Format

Send to

Choose Destination
See comment in PubMed Commons below
Soc Sci Med. 2011 Jan;72(2):193-201. doi: 10.1016/j.socscimed.2010.10.029. Epub 2010 Nov 20.

Change in income and change in self-rated health: Systematic review of studies using repeated measures to control for confounding bias.

Author information

1
Department of Public Health, University of Otago, Wellington School of Medicine and Health Sciences, 3 Mein St, Newtown, Wellington, New Zealand. fiona.imlach-gunasekara@otago.ac.nz

Abstract

It is generally assumed that income is strongly and positively associated with health. However, much of the evidence supporting this assumption comes from cross-sectional data or analyses that have not fully accounted for biases from confounding and health selection (the reverse pathway from health to income). This paper reports results of a systematic review of panel and longitudinal studies investigating whether changes in income led to changes in self-rated health (SRH) in adults. A variety of electronic databases were searched, up until January 2010, and thirteen studies were included, using data from five different panel or longitudinal studies. The majority of studies found a small, positive and statistically significant association of income with SRH, which was much reduced after controlling for unmeasured confounders and/or health selection. Residual bias, particularly from measurement error, probably reduced this association to the null. Most studies investigated short-term associations between income and SRH or the effect of temporary (usually one year) income changes or shocks, so did not rule out possibly stronger associations between health and longer-term average income or income lagged over longer time periods. Nevertheless, the true causal short-term relationship between income and health, estimated by longitudinal studies of income change and SRH that control for confounding, may be much smaller than that suggested by previous, mostly cross-sectional, research.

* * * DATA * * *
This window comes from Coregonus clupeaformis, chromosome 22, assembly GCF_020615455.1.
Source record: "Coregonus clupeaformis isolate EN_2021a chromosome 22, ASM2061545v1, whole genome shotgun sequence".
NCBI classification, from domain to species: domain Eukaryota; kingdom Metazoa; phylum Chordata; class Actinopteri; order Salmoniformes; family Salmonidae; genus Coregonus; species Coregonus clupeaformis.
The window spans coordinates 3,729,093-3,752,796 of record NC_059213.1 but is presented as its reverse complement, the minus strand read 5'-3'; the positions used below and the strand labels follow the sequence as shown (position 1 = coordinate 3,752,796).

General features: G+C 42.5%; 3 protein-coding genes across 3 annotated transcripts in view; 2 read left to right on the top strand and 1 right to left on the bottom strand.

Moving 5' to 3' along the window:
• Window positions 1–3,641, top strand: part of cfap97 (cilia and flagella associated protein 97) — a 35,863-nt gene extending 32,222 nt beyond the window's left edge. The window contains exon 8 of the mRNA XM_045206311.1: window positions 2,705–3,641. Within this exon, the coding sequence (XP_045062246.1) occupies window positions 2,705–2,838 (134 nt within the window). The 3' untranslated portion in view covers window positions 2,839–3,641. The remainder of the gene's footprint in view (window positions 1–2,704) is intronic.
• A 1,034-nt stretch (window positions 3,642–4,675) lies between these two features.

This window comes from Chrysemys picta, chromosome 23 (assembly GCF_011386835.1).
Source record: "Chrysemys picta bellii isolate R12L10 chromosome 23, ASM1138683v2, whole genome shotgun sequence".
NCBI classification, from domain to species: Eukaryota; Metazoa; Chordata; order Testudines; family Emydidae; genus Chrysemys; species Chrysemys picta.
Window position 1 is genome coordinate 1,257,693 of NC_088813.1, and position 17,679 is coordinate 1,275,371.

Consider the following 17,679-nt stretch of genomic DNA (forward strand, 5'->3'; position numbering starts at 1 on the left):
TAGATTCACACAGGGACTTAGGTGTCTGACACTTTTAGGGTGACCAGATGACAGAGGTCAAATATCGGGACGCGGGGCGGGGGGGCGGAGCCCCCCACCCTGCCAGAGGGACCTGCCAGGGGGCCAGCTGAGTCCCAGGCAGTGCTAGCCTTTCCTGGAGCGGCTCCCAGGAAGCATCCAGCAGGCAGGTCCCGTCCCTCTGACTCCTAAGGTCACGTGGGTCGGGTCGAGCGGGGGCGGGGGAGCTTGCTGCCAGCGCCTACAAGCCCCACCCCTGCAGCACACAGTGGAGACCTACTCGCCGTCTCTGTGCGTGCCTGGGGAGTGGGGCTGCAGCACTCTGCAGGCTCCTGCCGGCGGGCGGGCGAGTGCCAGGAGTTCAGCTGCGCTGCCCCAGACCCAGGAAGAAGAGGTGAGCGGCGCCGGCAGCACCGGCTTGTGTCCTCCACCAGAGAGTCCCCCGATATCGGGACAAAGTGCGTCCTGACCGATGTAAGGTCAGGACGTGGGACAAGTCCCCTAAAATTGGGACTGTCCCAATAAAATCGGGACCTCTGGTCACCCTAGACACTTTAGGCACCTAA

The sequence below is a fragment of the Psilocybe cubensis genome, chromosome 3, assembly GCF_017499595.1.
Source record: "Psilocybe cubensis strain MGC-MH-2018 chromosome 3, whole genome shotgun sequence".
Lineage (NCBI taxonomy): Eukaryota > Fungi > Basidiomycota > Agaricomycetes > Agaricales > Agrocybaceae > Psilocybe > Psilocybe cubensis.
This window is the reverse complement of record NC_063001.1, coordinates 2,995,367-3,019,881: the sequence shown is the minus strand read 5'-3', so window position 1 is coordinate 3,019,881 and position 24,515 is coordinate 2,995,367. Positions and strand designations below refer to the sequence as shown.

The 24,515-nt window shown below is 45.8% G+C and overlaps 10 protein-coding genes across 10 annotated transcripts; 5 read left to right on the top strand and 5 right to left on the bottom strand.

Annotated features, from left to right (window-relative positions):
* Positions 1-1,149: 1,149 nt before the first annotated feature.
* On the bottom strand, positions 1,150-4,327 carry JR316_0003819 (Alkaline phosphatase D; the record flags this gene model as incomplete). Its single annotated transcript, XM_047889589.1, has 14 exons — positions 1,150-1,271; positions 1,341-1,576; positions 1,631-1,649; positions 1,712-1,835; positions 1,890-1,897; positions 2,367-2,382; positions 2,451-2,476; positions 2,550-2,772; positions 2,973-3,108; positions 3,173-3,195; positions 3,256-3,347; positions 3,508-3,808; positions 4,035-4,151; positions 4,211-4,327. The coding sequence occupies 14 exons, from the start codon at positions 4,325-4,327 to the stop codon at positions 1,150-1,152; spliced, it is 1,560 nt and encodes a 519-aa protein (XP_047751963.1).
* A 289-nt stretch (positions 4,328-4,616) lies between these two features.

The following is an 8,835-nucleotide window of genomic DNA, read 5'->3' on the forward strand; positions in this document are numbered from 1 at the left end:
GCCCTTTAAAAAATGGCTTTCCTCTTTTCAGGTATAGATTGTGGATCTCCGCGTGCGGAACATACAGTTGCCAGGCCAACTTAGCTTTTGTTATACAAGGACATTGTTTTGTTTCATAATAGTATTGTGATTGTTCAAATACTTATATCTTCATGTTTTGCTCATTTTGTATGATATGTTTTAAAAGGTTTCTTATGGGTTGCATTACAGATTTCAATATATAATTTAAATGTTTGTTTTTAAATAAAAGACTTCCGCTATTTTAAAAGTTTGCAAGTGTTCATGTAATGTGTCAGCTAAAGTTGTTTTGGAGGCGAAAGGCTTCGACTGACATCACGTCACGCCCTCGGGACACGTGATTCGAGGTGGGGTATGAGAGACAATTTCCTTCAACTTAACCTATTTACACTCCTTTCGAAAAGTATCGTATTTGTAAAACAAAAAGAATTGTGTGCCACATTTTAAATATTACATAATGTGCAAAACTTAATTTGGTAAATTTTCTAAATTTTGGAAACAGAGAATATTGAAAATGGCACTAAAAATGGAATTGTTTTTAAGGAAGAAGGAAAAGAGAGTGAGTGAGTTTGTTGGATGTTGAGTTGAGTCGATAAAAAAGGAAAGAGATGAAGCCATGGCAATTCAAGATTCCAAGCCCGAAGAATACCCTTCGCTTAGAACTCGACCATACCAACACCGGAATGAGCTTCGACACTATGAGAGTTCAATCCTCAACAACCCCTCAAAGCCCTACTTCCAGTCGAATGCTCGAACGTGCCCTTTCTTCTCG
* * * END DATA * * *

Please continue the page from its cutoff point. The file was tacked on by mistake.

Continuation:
PMID:
21146277
DOI:
10.1016/j.socscimed.2010.10.029
[Indexed for MEDLINE]
PubMed Commons home

PubMed Commons

0 comments
How to join PubMed Commons

    Supplemental Content

    Full text links

    Icon for Elsevier Science
    Loading ...
    Support Center